Be­fore I met Ka­tia Con­sani and star­ted a very long col­lab­or­a­tion with her, I had a lot of pre­ju­dice against al­geb­ra­ic geo­metry. I was stu­pid, be­cause when you have pre­ju­dice against something, very of­ten it’s just ig­nor­ance. I was ig­nor­ant. When Ka­tia Con­sani and I star­ted work­ing to­geth­er, I learned about con­cepts in­ven­ted by Grothen­dieck, like the concept of scheme.

I talked be­fore about the non­com­mut­at­ive space I dis­covered that em­bod­ies the prime num­bers. If you looked at it as a non­com­mut­at­ive space, you could feel that fun­da­ment­al un­der­stand­ing of this space was miss­ing, in par­tic­u­lar its re­la­tion to al­geb­ra­ic geo­metry and to oth­er fun­da­ment­al points of view in math­em­at­ics.

In 2014, we dis­covered with Ka­tia Con­sani that there is a topos — in the sense of Grothen­dieck — that is the topos of arith­met­ic. This topos im­me­di­ately gave rise to the same space as the non­com­mut­at­ive space that I had found in 1996. So this meant that this space, rather than be­ing ar­bit­rary or be­ing con­struc­ted for the pur­pose of do­ing something, was in fact an ab­so­lutely fun­da­ment­al space. We wrote a Comptes Ren­dus note17 about this.

Let me ex­plain the no­tion of topos, be­cause it is equally as im­port­ant as non­com­mut­at­ive geo­metry and very much con­nec­ted with it. Around 1958, Grothen­dieck dis­covered a new no­tion of geo­met­ric space, which he called topos. Nor­mally when you do geo­metry, you put onto the stage the space you are study­ing. The main act­or is the space, and you talk about the points of the space, you talk about its to­po­logy, its dif­fer­en­tial geo­metry, and so on. The idea of Grothen­dieck is that there is an­oth­er way to com­pre­hend the space. This oth­er way is not to put it onto the stage but to hide it be­hind the stage, in what we call in French la cou­lisse. I am not sure of the term in Eng­lish.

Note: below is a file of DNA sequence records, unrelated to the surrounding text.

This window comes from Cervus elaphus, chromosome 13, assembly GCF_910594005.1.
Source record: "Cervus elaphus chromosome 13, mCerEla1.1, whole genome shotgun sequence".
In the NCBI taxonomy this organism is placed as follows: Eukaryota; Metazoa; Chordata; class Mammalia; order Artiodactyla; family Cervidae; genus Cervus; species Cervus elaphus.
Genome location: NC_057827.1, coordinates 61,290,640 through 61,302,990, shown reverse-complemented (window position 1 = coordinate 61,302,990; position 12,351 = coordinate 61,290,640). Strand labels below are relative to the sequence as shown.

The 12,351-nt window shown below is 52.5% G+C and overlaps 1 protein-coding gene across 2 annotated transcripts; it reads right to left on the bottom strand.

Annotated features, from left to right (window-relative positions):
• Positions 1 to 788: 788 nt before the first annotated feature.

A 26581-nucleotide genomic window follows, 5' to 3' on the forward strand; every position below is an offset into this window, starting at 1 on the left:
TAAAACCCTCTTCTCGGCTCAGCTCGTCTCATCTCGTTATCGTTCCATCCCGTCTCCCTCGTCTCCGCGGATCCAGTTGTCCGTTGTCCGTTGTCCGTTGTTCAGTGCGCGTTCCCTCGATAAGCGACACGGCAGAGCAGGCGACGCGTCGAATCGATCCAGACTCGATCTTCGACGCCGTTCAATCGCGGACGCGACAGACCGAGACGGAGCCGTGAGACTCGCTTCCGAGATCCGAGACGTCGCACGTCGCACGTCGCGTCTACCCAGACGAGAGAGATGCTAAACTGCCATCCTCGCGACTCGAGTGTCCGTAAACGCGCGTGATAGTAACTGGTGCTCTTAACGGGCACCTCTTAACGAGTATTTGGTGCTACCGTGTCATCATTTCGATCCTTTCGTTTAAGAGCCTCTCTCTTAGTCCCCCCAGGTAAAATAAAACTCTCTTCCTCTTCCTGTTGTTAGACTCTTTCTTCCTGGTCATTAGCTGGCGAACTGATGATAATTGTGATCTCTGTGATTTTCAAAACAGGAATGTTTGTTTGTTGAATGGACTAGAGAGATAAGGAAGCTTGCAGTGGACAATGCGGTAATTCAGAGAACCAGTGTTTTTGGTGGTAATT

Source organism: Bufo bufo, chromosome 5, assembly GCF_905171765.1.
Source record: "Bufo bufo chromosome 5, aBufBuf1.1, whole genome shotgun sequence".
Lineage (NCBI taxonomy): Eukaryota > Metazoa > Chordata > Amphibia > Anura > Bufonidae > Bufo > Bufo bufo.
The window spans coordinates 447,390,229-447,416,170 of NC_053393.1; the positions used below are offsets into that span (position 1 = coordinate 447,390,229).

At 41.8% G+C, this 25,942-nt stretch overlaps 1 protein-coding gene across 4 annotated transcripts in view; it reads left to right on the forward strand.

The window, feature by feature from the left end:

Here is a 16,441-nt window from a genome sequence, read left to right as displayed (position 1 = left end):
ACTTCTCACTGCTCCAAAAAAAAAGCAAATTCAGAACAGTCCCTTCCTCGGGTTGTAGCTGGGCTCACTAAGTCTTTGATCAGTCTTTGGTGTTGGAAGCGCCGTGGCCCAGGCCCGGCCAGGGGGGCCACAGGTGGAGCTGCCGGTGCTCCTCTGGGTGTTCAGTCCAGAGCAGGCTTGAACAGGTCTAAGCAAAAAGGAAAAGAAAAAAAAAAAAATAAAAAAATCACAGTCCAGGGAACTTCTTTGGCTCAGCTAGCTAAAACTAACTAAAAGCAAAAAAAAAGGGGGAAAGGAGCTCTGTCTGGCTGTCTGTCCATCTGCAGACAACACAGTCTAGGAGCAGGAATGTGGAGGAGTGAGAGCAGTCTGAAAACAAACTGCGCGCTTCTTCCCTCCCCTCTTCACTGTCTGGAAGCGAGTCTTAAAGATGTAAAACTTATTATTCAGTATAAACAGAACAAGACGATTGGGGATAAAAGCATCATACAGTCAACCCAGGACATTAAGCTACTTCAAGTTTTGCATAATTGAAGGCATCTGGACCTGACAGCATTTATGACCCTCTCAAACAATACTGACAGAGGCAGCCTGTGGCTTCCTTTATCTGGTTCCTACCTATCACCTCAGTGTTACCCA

Jack­son: In the con­text of the theat­er, that would be “back­stage.”

Connes: Yes, like in a theat­er, “back­stage.” The space in ques­tion will be in the back­stage. You will nev­er see the space. Its role will be that, while you are do­ing math­em­at­ics with the or­din­ary char­ac­ters — the in­tegers, the real num­bers, the spaces you are used to work­ing with — all of these things will ac­tu­ally de­pend on a para­met­er that is in the back­stage. What is in the back­stage will gov­ern a ran­dom­ness that will be in­her­ited by the usu­al char­ac­ters of math­em­at­ics that you are work­ing with.

This is a fant­ast­ic idea. Tech­nic­ally speak­ing, what does it mean? In­stead of look­ing at the space, you look at what are called the sheaves of sets over the space. Then when you do set the­ory, you can do any math­em­at­ics you want, you can look at sheaves of groups or sheaves of to­po­lo­gic­al spaces. You can re­cov­er the space and its to­po­logy, which is in the back­stage, just by look­ing at set the­ory “with para­met­er”. What is a point of the space? A point of the space is a way to sup­press the ran­dom­ness in the events that are oc­cur­ring on the stage. Then when you use a point to look at what is go­ing on on the stage, it is as if it is no longer ran­dom.

What I find in­cred­ibly re­veal­ing, is that when you com­pute the points of a topos, even of a very simple topos, you get in gen­er­al a non­com­mut­at­ive space! This is what makes the con­nec­tion between the point of view of Grothen­dieck, of topos, and the point of view of non­com­mut­at­ive geo­metry. They are deeply in­ter­con­nec­ted.